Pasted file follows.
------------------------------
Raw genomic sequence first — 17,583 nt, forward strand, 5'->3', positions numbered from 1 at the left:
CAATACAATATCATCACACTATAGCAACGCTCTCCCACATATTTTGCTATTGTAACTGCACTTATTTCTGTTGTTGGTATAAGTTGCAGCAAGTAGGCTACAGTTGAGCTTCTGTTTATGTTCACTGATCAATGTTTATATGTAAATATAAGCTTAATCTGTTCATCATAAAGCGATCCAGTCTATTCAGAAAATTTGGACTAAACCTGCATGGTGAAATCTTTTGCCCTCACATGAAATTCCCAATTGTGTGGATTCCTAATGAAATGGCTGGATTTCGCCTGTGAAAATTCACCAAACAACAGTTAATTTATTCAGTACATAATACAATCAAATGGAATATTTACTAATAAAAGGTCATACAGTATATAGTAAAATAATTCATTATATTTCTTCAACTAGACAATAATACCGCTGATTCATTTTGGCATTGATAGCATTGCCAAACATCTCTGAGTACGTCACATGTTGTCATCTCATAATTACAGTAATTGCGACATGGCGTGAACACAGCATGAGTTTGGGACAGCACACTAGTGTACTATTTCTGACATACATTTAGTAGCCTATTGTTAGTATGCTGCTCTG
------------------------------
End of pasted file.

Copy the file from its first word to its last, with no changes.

Raw genomic sequence first — 17,583 nt, forward strand, 5'->3', positions numbered from 1 at the left:
CAATACAATATCATCACACTATAGCAACGCTCTCCCACATATTTTGCTATTGTAACTGCACTTATTTCTGTTGTTGGTATAAGTTGCAGCAAGTAGGCTACAGTTGAGCTTCTGTTTATGTTCACTGATCAATGTTTATATGTAAATATAAGCTTAATCTGTTCATCATAAAGCGATCCAGTCTATTCAGAAAATTTGGACTAAACCTGCATGGTGAAATCTTTTGCCCTCACATGAAATTCCCAATTGTGTGGATTCCTAATGAAATGGCTGGATTTCGCCTGTGAAAATTCACCAAACAACAGTTAATTTATTCAGTACATAATACAATCAAATGGAATATTTACTAATAAAAGGTCATACAGTATATAGTAAAATAATTCATTATATTTCTTCAACTAGACAATAATACCGCTGATTCATTTTGGCATTGATAGCATTGCCAAACATCTCTGAGTACGTCACATGTTGTCATCTCATAATTACAGTAATTGCGACATGGCGTGAACACAGCATGAGTTTGGGACAGCACACTAGTGTACTATTTCTGACATACATTTAGTAGCCTATTGTTAGTATGCTGCTCTG